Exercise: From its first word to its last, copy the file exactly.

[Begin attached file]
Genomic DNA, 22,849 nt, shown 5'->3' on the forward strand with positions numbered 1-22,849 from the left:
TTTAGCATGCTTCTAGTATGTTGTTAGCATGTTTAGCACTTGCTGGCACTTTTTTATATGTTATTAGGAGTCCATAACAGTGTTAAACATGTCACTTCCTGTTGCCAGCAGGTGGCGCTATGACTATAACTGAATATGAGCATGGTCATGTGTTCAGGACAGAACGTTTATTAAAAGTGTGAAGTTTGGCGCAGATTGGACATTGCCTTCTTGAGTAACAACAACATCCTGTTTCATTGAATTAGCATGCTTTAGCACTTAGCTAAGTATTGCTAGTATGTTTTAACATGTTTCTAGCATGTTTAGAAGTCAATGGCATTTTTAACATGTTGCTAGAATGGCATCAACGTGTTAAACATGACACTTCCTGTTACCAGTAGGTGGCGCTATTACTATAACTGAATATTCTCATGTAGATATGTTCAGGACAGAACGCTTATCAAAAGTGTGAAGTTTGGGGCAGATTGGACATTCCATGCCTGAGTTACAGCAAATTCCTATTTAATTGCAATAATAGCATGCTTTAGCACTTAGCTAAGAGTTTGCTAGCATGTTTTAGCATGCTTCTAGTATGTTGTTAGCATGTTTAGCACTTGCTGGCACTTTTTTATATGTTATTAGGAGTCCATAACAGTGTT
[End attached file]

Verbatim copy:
Genomic DNA, 22,849 nt, shown 5'->3' on the forward strand with positions numbered 1-22,849 from the left:
TTTAGCATGCTTCTAGTATGTTGTTAGCATGTTTAGCACTTGCTGGCACTTTTTTATATGTTATTAGGAGTCCATAACAGTGTTAAACATGTCACTTCCTGTTGCCAGCAGGTGGCGCTATGACTATAACTGAATATGAGCATGGTCATGTGTTCAGGACAGAACGTTTATTAAAAGTGTGAAGTTTGGCGCAGATTGGACATTGCCTTCTTGAGTAACAACAACATCCTGTTTCATTGAATTAGCATGCTTTAGCACTTAGCTAAGTATTGCTAGTATGTTTTAACATGTTTCTAGCATGTTTAGAAGTCAATGGCATTTTTAACATGTTGCTAGAATGGCATCAACGTGTTAAACATGACACTTCCTGTTACCAGTAGGTGGCGCTATTACTATAACTGAATATTCTCATGTAGATATGTTCAGGACAGAACGCTTATCAAAAGTGTGAAGTTTGGGGCAGATTGGACATTCCATGCCTGAGTTACAGCAAATTCCTATTTAATTGCAATAATAGCATGCTTTAGCACTTAGCTAAGAGTTTGCTAGCATGTTTTAGCATGCTTCTAGTATGTTGTTAGCATGTTTAGCACTTGCTGGCACTTTTTTATATGTTATTAGGAGTCCATAACAGTGTT